Sometimes a categorical variable has many levels, but you are only interested in displaying the levels that occur most frequently. For example, if you are interested in the number of times that a song was purchased on iTunes during the past week, you probably don't want a bar chart with thousands of songs. Instead, you probably want a "Top 40" or "Top 20" chart that shows the number of purchases for the most popular songs.
These kinds of charts arise frequently, and you can create them in SAS by using PROC FREQ to compute the counts for the categories, followed by a call to PROC SGPLOT to display the bar chart for the top categories.
As an example, suppose that you are interested in plotting the number of different models of vehicles that are manufactured by each car company. The Sashelp.Cars data set has a Make variable, which identifies the company, and there is one observation for each different vehicle that a company manufactures. The following call to PROC FREQ counts the number of models that each company makes, sorts the counts in decreasing order, and writes the counts to a SAS data set:
proc freq data=sashelp.cars ORDER=FREQ noprint; tables make / out=FreqOut; run;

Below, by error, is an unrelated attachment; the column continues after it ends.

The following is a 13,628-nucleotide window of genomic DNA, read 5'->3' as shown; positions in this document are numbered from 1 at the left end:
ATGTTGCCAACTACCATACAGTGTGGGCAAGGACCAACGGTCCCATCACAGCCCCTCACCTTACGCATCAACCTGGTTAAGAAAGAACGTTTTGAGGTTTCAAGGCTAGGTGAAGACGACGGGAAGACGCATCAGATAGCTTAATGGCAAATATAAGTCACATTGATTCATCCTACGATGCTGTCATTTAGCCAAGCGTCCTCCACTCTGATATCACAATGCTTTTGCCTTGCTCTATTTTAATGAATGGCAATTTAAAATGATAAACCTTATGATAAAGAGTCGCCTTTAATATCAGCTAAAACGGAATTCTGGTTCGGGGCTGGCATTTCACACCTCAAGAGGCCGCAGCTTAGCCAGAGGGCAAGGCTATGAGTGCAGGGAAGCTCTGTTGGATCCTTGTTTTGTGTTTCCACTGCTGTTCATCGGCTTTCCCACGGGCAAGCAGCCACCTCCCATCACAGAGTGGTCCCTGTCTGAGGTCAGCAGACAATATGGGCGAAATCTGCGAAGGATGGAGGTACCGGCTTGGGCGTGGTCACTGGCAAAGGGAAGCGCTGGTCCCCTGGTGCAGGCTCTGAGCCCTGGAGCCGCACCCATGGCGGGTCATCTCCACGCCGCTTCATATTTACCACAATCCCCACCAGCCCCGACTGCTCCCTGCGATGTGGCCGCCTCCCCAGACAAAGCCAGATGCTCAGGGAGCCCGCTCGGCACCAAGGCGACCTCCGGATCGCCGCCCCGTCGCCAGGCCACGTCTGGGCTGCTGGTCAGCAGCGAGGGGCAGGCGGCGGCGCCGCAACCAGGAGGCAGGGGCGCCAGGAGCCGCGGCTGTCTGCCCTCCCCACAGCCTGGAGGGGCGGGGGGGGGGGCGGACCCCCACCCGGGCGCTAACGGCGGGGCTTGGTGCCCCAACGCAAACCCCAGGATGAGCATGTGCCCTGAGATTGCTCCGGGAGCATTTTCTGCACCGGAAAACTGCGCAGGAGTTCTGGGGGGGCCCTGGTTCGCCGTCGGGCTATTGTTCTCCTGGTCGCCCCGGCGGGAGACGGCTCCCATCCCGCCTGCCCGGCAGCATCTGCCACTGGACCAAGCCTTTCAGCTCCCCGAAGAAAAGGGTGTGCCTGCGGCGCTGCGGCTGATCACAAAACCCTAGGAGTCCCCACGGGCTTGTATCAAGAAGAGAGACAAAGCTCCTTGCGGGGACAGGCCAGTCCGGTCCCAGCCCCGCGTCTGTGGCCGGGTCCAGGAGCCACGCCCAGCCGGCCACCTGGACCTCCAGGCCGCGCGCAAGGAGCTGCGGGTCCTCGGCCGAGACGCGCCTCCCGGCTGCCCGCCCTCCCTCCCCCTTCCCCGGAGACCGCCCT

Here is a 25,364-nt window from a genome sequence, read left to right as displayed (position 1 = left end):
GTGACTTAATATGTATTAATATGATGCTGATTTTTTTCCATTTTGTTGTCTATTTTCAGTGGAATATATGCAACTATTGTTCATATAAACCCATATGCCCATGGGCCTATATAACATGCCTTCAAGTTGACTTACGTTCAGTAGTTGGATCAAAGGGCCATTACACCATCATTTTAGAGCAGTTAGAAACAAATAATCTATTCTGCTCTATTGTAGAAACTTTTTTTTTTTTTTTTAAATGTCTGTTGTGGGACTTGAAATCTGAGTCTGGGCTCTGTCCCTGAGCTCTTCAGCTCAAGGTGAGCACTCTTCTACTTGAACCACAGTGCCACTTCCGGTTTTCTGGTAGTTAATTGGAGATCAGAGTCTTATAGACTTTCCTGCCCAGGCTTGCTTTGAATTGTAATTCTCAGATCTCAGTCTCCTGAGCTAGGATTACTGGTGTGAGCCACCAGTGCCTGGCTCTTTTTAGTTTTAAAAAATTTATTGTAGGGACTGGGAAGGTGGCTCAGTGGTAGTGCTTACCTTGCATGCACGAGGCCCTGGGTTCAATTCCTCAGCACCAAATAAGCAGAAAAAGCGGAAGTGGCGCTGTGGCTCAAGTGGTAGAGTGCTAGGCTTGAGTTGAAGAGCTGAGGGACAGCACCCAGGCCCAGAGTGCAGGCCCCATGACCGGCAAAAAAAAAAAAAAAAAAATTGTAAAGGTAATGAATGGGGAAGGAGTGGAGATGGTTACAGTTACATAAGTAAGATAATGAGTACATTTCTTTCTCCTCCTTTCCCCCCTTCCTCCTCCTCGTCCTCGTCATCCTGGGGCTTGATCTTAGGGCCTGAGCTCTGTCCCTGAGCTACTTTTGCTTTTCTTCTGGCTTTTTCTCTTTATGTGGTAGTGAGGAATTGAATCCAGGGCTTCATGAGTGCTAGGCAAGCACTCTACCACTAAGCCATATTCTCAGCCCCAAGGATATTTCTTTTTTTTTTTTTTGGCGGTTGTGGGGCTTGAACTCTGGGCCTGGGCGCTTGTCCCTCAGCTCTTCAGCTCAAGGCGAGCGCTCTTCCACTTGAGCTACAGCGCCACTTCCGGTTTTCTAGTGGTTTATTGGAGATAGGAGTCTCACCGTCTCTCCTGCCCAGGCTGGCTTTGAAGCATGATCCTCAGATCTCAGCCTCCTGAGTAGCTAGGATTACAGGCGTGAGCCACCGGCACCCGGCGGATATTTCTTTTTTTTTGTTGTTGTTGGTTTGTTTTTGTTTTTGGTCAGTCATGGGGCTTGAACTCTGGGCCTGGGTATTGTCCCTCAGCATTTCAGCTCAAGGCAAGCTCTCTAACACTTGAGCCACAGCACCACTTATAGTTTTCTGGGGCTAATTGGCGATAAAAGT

The key syntax is the ORDER= option, which sorts the counts so that the first observation in the FreqOut data set is the company that makes the most vehicles, the second observation is the company that makes the second most, and so on. The FreqOut data set also has a Count variable that contains the number of vehicles for each manufacturer.
Because the observations are sorted by the Count variable, you can easily use the OBS= data set option to restrict the observations that appear in a plot:
%let NumCats = 20; /* limit number of categories in bar chart */ proc sgplot data=FreqOut(OBS=&NumCats); /* restrict to top companies */ Title "Vehicle Manufacturers That Produce the Most Models"; Title2 "Top &NumCats Shown"; hbar make / freq=Count; /* bar lengths given by Count */ yaxis discreteorder=data; /* order of bars same as data set order */ xaxis label = "Number of Models"; run;
If, instead, you were interested in showing all companies that manufacture at least 12 vehicles, you could use a WHERE clause:
where count >= 12;
That was pretty easy. However, there is a second kind of bar chart that is also useful, but is more difficult to create. It requires aggregating all of the smaller categories into an "Other" category, and creating a bar whose length represents the sum of the counts for the smaller categories. I'll show how to create that kind of a bar chart in my next post.